Malaysians are almost shut out from the world. This statement many cause your adrenaline to run. Besides English, what other languages are you proficient in?
I would like to convey my view on why Malaysians are not allowed to study foreign languages freely in schools.
I was intrigued by the number of Malaysians who plan to study and stay in Great Britain. According to my research online, Malaysians fall in the top five for overstaying.
Many still believe that English is vital as the elites keep placing emphasis on it — be it in the media or in daily life. The Ministry of Education of Malaysia website states that there are French, Japanese and German subjects that students can study in their respective secondary schools. However, not many are fortunate enough to learn these languages. Perhaps this only applies to those in elite and residential schools.
Many westerners read about the Li Yang craze and assume that people in China are all studying English. This is a misconception. Those who have been to China would know that, although English is in the school syllabus, only the elite are able to speak English fluently. China has undergone many stages of change. Their language policy is multi-lingual despite the “comrade effect” in the 50s when Russian was emphasised. However, not all Chinese nationals were learning Russian during the Mao era.
In Heilongjiang, a province close to Russia, they learn Russian. Whereas in the Dalian country in Liao Ning, a province closer to Japan, they learn Japanese. Only in urban areas like Beijing and Shanghai would people choose to learn English. We need not mention schools in rural areas as they do not have enough teachers for core subjects, let alone English teachers.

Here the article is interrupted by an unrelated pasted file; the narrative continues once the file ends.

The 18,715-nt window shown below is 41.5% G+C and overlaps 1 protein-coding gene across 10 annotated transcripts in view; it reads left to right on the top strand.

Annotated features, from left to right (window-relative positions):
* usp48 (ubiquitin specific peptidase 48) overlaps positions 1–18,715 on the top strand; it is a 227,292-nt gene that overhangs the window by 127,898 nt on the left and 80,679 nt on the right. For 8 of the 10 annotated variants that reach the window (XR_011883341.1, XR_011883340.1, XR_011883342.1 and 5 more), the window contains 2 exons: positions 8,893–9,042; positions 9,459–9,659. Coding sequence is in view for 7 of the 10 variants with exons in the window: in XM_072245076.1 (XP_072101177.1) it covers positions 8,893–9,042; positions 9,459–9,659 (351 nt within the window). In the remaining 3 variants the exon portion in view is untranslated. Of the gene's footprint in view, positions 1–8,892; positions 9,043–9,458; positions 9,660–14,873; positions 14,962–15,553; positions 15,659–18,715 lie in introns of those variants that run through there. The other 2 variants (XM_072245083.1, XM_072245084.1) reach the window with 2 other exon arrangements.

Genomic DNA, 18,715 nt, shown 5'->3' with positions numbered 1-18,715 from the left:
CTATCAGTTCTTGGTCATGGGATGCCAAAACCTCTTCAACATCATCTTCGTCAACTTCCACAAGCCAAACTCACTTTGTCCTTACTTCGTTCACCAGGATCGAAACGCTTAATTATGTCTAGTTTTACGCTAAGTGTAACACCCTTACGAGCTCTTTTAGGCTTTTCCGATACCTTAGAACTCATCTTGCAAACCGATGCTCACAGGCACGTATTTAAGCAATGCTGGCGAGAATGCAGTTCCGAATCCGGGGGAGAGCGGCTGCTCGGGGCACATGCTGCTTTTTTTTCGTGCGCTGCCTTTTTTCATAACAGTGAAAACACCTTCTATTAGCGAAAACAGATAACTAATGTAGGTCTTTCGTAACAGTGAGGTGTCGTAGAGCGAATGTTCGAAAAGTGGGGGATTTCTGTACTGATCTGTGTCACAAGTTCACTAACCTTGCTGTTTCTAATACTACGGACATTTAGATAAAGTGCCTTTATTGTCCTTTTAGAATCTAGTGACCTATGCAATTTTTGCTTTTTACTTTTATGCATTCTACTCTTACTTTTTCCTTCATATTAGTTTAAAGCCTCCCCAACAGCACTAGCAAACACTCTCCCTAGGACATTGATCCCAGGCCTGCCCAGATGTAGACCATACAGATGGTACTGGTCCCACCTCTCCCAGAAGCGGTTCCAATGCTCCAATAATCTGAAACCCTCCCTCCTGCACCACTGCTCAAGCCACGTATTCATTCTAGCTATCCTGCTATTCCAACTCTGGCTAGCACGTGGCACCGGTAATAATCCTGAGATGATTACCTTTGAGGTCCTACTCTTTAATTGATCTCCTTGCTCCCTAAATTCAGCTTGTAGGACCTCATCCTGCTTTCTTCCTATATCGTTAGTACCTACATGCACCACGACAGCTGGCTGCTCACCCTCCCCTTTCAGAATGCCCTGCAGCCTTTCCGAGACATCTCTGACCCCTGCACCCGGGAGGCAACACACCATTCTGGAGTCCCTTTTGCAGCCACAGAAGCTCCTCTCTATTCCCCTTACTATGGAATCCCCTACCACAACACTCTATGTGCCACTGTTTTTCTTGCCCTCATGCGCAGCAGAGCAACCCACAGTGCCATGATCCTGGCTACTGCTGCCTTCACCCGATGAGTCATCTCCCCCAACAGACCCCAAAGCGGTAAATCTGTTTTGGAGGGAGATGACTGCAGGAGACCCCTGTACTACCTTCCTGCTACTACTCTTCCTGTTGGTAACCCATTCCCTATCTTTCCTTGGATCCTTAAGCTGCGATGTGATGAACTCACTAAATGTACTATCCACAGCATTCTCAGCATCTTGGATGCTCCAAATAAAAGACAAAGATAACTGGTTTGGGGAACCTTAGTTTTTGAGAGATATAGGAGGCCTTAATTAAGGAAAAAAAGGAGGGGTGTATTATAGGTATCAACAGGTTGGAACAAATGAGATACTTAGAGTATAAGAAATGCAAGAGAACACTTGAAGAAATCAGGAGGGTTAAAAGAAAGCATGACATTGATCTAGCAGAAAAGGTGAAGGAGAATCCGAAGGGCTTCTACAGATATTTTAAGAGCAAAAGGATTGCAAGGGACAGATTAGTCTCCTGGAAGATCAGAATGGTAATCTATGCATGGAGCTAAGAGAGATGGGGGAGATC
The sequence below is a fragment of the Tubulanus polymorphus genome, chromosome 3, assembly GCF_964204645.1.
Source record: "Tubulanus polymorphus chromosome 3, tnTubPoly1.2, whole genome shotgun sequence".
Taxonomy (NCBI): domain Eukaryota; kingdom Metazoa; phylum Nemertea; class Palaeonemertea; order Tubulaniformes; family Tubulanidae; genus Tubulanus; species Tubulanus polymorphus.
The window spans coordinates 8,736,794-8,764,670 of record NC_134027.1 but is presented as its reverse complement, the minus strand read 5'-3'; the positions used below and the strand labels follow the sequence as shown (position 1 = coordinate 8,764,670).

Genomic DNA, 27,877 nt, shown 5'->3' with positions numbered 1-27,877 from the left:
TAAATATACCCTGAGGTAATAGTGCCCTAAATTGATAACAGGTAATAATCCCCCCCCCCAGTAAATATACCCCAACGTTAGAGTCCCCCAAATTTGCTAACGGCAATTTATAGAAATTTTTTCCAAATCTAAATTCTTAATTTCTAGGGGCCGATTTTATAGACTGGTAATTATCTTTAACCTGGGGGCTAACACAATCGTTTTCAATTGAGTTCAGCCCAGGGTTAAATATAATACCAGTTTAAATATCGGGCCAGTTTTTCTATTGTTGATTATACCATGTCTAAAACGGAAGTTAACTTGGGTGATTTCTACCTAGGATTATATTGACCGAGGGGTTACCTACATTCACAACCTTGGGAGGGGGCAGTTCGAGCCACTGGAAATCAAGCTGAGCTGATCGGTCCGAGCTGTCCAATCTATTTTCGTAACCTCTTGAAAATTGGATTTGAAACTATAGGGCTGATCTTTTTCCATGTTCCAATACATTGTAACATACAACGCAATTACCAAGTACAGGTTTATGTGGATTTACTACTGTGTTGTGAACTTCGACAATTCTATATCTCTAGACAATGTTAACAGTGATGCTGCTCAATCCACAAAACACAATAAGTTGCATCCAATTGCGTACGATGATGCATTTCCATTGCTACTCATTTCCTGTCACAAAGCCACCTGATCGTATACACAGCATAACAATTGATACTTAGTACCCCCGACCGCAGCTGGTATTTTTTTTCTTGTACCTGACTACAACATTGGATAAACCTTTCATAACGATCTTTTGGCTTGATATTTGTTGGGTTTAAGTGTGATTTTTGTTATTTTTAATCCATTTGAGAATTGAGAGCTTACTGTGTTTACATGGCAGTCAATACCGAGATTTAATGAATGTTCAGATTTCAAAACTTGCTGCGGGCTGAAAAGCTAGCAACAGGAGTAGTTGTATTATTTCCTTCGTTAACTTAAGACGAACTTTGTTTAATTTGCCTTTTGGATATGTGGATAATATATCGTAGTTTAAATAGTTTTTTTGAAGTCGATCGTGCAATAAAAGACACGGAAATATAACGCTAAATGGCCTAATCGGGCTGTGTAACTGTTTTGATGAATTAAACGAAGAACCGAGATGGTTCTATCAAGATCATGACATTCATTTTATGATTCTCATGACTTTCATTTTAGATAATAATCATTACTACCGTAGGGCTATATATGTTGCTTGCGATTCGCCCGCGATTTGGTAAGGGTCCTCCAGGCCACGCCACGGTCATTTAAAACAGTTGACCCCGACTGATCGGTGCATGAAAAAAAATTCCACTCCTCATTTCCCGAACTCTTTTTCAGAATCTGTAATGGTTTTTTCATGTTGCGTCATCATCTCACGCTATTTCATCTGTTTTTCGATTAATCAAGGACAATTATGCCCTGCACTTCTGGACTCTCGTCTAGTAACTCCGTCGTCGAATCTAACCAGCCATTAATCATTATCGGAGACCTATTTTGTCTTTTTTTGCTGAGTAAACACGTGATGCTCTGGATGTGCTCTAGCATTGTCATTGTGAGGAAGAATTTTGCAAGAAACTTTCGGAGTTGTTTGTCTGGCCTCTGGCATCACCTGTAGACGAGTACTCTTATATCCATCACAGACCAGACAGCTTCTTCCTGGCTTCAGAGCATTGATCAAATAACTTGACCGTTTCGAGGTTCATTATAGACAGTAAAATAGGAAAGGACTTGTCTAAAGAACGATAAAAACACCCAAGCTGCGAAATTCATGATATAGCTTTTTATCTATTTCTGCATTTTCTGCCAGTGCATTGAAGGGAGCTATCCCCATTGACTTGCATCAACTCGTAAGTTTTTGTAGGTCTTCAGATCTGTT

Most international schools or established government schools in China allow students to choose their languages, but mother tongue language education is still a part of the system. Despite its Han dominance, the Mongolians, Tibetans, Thais, and minority tribes in Xinjiang are still using their mother tongue in both primary and secondary schools, just as the Chinese and Tamil Schools in Malaysia.
People worldwide seem to think that Malaysians only speak Malay. It is so naive of them. Their monolingual situation is applied everywhere they go. Although South Africa recognised English as one of their official languages, you may not understand South African English.
Looking back at Malaysia, are we given that free choice? Why are students not given the opportunity to study other foreign languages? Can students make their own choice to choose to learn a foreign language? The aforementioned subjects on the Ministry of Education’s webpage are only offered to a few elite schools.
It has been long since Malaysia was colonised. My question is: Are we all only going to England? It is high time the Ministry of Education considered looking into a multilingual society, with Malaysians who know not only their mother tongue but a variety of foreign languages. This would be beneficial for language lovers. Alternatively, one can learn an international language — Esperanto.
As research on Esperanto clearly shows, learning an international language can help to improve one’s mother tongue. Hence, a polyglot society is is not impossible if Malaysia introduces Esperanto in Year One. My research has shown that slow learners can even control the basic tenses of Esperanto after just 10 hours of coaching.
Looking at the Modern language faculty of UPM, this university provides a few foreign languages but not as many as Beijing University. What would these UPM graduates do after completing their courses? Will they be roped into the foreign affairs ministry or RTM’s external programmes? Or are they left to search for jobs with little chances in the market?
I would like to make a comparison between two external broadcasting programmes: Suara Malaysia and China Radio International. There is a big difference in the number of languages that are part of the broadcast.
Is Malaysia lacking in this skill, or is it just that our leaders are not wise and innovative?
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